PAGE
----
I am grateful for dreams. I don’t know what they are, of course, in any absolute sort of way. Defining dreaming is as elusive as dreams themselves. Moreover, I find that understanding dreaming is complicated by the vastly variegated quality one finds in hearing people speak of their experiences of dreaming. Some say things such as “I can never remember a dream,” while others say they only remember bad dreams. Some place no stock in dreams at all, while for others they are the numinous truth realms beneath all waking phenomena. I have spoken with hard-science minded colleagues as well as artists about dreams, who regardless of professional vocation can be utterly untouched by their nighttime journeying. On just a few occasions have I ever heard people speak of their dreams as definitively shaping their lives in the way that my dreams, or more precisely, in the way that the faculty of dreaming, has impacted my life.
It has only been in the past few years that I have spoken of my dreams in concert with my philosophy and theology. I think this is because we do not have widely shared cultural models for receiving dreaming. As such, the experience is quite unsharable in a public sense. As a child I would run to my mother, wherever she would be in the house and at any time of day or night, to report with a giant sense of urgency what I had experienced in my sleeping. Yet, as I grew, in terms of what and how I thought, that is, in my developing public or professional mind, I kept the truth of my dreams silenced. Doing so has alienated my voice from my own deepest source of knowing, and this has had the curious and undeniable outcome of curtailing my own authority.
I have spoken procedurally and traditionally from the literature of vetted heroes, even though the entire reason I have been in this game, so to speak, is my dreaming. My dreams, however, have given me much greater access to certain truths than most anything I have ever read. There is an unmediated power in them that I do well to honor. Let me give you an example.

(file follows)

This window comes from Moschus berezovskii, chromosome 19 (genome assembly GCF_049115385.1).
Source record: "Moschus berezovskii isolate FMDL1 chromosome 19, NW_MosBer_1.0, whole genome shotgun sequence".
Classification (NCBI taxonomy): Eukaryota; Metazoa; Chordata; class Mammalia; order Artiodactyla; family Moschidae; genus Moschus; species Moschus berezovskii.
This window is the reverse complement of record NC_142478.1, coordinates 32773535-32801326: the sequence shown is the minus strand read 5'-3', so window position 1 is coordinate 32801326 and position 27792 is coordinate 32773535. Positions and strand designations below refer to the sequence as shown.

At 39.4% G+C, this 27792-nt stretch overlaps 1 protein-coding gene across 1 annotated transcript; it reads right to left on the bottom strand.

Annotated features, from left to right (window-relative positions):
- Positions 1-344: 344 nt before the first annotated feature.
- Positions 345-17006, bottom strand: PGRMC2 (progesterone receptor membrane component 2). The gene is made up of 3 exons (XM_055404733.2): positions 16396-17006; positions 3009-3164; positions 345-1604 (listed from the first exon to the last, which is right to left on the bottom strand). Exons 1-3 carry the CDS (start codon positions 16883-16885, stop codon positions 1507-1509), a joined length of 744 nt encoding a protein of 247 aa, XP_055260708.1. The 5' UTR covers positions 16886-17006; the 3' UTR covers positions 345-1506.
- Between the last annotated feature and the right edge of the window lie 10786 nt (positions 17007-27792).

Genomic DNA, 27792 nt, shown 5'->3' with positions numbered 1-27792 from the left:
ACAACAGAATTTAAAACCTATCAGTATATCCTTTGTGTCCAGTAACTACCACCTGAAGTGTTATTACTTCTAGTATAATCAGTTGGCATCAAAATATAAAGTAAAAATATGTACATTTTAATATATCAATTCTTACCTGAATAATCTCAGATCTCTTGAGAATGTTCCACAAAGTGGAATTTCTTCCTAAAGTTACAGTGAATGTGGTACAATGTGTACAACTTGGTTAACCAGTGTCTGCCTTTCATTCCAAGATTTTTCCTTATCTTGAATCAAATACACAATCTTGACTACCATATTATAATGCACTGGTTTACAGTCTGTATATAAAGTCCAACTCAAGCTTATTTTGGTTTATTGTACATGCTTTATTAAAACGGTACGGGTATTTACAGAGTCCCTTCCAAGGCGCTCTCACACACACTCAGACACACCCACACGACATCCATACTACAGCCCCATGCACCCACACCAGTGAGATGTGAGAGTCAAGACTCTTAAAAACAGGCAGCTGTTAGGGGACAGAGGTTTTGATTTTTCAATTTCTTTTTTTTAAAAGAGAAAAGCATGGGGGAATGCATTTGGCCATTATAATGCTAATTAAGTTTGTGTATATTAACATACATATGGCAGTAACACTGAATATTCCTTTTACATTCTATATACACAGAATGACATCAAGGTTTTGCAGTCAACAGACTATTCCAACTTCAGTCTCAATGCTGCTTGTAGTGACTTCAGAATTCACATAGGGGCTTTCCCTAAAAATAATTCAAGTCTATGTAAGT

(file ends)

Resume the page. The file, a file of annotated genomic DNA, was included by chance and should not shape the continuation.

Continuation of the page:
A few nights back I dreamed I was in a closed grey room. The room was unintelligible in that it had no windows or doors. The only noticeable feature of the room was a porcelain sink basin and a faucet sticking out from the wall. In the dream, I found myself vaguely confused. For, the dream was actually a dream of waking up. I dreamed that I woke up in this room, looked around, and noticed that a toy train was running around the interior perimeter. I held in my hand a flashlight, which I pointed at the train in order to cast a shadow on the wall. My task, in the dream, was to fall back to sleep, watching the shadow caused by my little light. But, with a start, I realized that I mustn’t fall back to sleep watching the train. You see, I had suddenly understood that I had believed myself to be a true conductor, driving a real train. Were I to return to sleep again, in my closed grey room with my toy train and flashlight, I would be returning to the illusion that I had been actually doing something important. So as to wake myself further, as the dream went, I approached the faucet and began to splash water on my face. It was then that I could “hear” the water, which sounded like whatever resonant hum gold glitter might emit. A voice with no source and words with no sound, then, spoke to me, saying: “Receiving the Eucharist is entering into relationship with the all-powerful Being, the least important aspect of which is the washing away of the sins of the world. Water is the Primordial Sacrament.” As I began to wake in earnest, I found myself weeping because I believed, in this dream, in this moment, that sacraments were real, and all the elements of body and blood were first present in the water. I felt a huge sense of loss for the centuries, indeed millennia, that we have spent on sin, missing the greater, holistic, total, and welcoming sense of acceptance and joy in mere, relational co-being with Being. The dream seemed to speak truth to me.